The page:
You know your archives are pure gold. You’ve got years’ worth of evergreen content squirreled away on servers and back-up drives and your audience is just dying to pay for access. But the mere thought of figuring out how to deliver all that information leaves you cold. And as for adding value…
“Publishers can really be held back by their understanding of the split between content and delivery,” says Adrian Carr, Vice President, Worldwide Commercial Sales at MarkLogic.
He describes MarkLogic’s NoSQL database platform as a way for publishers to separate content from delivery and free up the ‘creative Juices’, helping people to conceive of new products or new markets without the burden of a protracted development process.
“We want publishers to be able to say to their IT people, ‘If only I had X I could sell it’, and the IT people to answer, ‘OK you’ve got it’. We want IT to be a facilitator, an enabler, not a blocker,” says Carr.
He readily acknowledges the value of archive content: “Think about the BBC archives, 30 years or Doctor Who, imagine how valuable that is.” But he really wants publishers to see that bringing together different types of content is where the real opportunity lies. “It’s the combination of content types where value gets added,” he says.
One way to enrich archive content is the addition of open data from third-party sources. Carr mentions an Italian publisher with 10-years’ worth of information on growing olives in Southern Italy. He says there’s real value in the historic data, but imagines how powerful it is combined with weather analysis, for example. “Older publishers aren’t looking at open data, they’re missing the opportunity to enrich their own content,” says Carr.
The integration of archive content with news alerts also creates the opportunity for enhanced value, so long as content is instantly accessible and fully searchable. “This type of timely content is all about speed,” Carr says, referencing Dow Jones use of MarkLogic technology in itsFactiva product suite. With Factiva, MarkLogic supports near-instantaneous alerting on customer-selected topics with content drawn from 36,000 publications plus ‘real-time’ streams like Twitter commentary, blogs, YouTube and message boards.
An obvious opportunity for adding value comes from combining the content stores of publishing companies brought together by merger or acquisition. “One plus one can be made to equal three or maybe more,” Carr says. ”And the more quickly content can be enriched – added to, searched – the quicker the acquisition can be accreted and the quicker value can be realised.”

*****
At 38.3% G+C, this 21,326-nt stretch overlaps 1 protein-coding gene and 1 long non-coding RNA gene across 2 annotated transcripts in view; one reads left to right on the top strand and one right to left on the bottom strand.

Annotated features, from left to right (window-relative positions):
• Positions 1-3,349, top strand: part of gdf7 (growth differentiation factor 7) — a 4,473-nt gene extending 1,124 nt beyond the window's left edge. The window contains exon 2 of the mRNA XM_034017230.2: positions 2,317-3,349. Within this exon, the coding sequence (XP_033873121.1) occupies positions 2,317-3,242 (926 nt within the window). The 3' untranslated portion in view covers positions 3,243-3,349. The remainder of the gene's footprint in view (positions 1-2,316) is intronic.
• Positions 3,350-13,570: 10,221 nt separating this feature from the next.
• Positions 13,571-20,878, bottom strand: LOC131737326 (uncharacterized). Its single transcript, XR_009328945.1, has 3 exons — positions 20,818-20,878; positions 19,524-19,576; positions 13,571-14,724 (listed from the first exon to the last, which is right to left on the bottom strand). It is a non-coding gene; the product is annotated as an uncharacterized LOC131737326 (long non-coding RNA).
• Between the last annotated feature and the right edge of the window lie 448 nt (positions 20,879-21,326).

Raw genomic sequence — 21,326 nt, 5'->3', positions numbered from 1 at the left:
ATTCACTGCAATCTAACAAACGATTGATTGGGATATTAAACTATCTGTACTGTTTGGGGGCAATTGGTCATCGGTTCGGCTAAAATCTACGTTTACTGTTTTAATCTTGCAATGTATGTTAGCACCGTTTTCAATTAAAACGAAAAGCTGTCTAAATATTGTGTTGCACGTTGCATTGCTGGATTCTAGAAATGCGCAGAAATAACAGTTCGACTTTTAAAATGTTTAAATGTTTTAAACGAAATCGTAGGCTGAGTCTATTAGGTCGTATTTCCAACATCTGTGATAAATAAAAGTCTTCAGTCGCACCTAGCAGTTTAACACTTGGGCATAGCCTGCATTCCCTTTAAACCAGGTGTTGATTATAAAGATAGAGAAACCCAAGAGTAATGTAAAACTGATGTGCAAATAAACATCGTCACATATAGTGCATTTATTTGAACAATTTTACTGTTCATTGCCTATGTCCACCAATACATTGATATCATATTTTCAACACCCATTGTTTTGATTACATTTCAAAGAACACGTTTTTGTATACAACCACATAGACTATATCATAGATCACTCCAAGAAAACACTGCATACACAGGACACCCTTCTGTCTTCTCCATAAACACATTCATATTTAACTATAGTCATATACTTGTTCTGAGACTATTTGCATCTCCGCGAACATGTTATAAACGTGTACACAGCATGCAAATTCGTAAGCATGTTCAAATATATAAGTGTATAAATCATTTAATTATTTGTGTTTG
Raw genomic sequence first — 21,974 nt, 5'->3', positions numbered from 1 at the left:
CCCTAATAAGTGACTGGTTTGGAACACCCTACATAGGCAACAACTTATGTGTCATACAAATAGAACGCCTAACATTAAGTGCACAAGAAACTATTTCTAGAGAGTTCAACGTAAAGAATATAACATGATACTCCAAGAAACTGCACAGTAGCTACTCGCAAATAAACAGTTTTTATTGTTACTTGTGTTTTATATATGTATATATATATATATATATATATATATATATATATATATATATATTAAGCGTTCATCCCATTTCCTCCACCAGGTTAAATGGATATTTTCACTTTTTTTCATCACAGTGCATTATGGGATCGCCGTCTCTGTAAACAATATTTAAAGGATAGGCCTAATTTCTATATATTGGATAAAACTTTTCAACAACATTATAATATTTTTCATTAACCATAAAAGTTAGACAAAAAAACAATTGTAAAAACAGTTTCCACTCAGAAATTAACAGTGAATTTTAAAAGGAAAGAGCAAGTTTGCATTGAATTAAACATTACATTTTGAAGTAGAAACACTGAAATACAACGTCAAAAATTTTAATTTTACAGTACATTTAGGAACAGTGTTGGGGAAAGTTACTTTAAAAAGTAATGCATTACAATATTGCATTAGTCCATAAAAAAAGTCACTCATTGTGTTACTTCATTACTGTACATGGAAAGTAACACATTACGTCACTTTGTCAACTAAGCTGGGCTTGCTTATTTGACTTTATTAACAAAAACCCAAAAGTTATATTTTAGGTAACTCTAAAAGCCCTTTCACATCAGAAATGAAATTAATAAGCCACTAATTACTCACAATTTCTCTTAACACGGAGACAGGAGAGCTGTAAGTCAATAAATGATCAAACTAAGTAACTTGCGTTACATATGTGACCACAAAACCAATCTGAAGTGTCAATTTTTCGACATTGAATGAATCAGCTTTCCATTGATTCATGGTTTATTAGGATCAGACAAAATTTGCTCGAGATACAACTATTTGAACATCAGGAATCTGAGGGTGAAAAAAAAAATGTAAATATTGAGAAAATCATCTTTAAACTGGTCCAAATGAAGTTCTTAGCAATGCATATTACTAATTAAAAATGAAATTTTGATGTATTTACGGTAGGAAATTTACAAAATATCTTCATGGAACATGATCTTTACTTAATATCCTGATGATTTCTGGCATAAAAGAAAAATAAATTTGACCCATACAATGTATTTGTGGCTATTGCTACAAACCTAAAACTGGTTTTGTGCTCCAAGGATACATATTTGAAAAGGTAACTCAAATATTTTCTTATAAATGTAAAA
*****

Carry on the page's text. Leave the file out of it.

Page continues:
But bringing together content from two businesses, originated and held in different ways, sounds like exactly the kind of project that brings IT departments out in a cold sweat.
“We don’t need to know what the data looks like, we don’t need to go through a lengthy planning exercise before loading, there’s no need for scoping or data forecasting,” says Carr. “We say give us some data and in five to 10 days we’ll show you it searchable in our database. We had a trading data store application that brought together 20 databases live in 5 months.”
MarkLogic can store content or just metadata, allowing publishers complete flexibility in how they manage their content. “The BBC’s iPlayer sits on a bespoke video database that handles all sorts of functionality. MarkLogic houses the metadata that makes that content accessible,” explains Carr.
This creates opportunities to serve multiple markets using the same content, with content packages built on the fly based on searches. The Royal Society of Chemistry uses MarkLogic to serve chemistry information to PhD chemists and GCSE students. “This is the same content but delivered differently,” says Carr
For Carr, content is more valuable the more findable it is and the MarkLogic database includes a built in search engine; content ‘ingested’ is immediately searchable, with the advanced text search indexing content in the same way that Google does. MarkLogic also delivers semantic searching that allows the database to make inferences based on facts about content stored in the metadata. For example, a recipe database knows that a Frankfurter is a sausage and not someone who lives in the German city. “Real world facts improve discoverability, relevance, stickiness,” says Carr.
In the press information for MarkLogic 8, released in February 2015, says it helps ‘operationalize heterogeneous data’. What that means for publishers is to help them dig archive content out of the backroom and create integrated content packages that audiences can really use. “Adding value is about more than making content look nice, or even searchable, it’s about the creation of tools that help the audience make their own connections,” Carr says.
Image courtesy of Michael Stern via Flickr used under a Creative Commons License.